Why Customers Leave

There are several reasons why a customer might opt out of your calls. Some are due to their own decision, while others are forced upon them.

Perhaps a potential customer’s business was acquired by a competitor, or the consumer may have experienced a lifestyle change that makes your product or service no longer necessary.

While it’s important to reach out to all people who leave your list, only those who voluntarily unsubscribe you should be concerned because they could also potentially turn into active detractors.

 It is important to try and keep your customers happy and loyal to your brand to avoid any voluntary attrition.

While the causes of employee turnover are as varied as the industries and companies in which they occur, some commonalities exist.

Customer attrition, or churn, is the number one enemy of growth for most companies. Why do customers leave? There are many root causes, but some generalities include poor customer service, product or service failure, inconsistency, lack of accommodations, and lack of empathy for the customer.

Eroding brand loyalty also contributes to a seismic shift in brand loyalty among consumers. If you don’t track your Net Promoter Score, you may not even know your churned customers are down-voting your company. Fortunately, customers whose problems are resolved to their complete satisfaction are almost as loyal as those who are problem-free.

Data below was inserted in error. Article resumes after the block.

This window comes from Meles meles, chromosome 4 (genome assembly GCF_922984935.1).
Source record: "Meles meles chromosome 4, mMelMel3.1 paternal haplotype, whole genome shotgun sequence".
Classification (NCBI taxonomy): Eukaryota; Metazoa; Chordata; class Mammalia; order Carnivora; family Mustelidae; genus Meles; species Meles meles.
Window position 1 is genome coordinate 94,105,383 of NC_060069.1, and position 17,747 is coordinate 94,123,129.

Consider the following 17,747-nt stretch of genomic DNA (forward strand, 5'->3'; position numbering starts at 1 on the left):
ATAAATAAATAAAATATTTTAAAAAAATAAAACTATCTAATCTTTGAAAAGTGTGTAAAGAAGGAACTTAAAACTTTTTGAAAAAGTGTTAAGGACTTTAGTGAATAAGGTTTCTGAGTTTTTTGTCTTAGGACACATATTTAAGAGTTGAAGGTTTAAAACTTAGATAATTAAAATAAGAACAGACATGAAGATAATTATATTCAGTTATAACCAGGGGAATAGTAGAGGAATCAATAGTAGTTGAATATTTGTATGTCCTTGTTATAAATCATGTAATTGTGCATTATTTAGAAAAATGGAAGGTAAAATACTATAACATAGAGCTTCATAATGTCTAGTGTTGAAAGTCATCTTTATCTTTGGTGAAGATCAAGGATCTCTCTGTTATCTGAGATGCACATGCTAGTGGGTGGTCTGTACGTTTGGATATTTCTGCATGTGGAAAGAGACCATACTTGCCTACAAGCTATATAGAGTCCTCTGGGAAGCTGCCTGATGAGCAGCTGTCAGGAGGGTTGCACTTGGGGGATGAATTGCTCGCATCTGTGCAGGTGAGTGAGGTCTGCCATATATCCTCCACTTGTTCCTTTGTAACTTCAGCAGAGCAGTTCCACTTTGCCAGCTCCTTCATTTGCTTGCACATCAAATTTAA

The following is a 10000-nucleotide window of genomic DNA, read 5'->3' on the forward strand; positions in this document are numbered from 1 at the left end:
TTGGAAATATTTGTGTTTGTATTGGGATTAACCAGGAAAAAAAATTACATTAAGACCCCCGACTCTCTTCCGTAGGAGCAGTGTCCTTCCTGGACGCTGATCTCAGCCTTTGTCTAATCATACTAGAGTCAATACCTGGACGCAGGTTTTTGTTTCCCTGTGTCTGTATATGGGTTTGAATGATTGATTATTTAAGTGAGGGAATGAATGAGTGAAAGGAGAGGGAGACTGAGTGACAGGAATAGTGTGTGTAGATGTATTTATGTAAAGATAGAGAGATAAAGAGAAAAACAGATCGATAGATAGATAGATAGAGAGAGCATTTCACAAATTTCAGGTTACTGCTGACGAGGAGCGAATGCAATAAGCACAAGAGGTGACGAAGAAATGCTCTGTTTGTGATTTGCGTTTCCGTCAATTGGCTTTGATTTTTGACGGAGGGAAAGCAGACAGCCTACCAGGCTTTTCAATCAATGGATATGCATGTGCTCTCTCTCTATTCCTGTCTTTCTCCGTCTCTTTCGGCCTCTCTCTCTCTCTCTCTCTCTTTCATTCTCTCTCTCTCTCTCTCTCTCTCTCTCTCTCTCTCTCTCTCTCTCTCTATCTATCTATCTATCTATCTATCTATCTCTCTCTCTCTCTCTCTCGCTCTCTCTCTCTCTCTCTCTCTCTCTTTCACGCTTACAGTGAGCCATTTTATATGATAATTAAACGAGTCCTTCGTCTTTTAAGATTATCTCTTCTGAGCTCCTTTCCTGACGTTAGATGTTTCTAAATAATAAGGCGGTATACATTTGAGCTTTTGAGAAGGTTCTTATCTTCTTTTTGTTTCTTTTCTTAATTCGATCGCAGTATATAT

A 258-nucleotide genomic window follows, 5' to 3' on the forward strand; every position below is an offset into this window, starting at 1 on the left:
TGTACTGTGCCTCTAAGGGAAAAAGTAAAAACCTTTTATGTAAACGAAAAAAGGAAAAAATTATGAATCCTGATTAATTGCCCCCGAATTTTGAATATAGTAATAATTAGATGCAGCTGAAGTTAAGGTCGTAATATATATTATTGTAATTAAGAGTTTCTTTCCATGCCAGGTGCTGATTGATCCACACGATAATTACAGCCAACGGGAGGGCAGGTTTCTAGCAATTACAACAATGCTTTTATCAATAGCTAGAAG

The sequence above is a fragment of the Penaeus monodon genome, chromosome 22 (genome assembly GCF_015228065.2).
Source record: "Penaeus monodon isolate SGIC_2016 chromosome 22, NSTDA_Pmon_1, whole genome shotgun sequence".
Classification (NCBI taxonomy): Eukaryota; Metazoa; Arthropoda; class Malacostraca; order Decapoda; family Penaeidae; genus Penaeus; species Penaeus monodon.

Tactics for Reducing Customer Attrition

Reducing your customer attrition is a continuous process. 

When customer attrition spikes, it’s usually a sign that something in the customer experience is broken.

If you see a sudden increase in customer attrition, it’s essential to investigate the reasons behind it. This could be due to new bugs you are unaware of or users struggling with a new feature. By tracking customer data and responding to feedback, you can help to reduce customer attrition rates.

To maintain customer loyalty, you need to keep track of their information and address their issues. By following through with your promises and providing a good user experience, you can set them up for success with your product or service.

Your customers should access helpful resources, and your software should be free of bugs. By doing these things, you can increase the adoption of your platform and decrease your customer churn rates.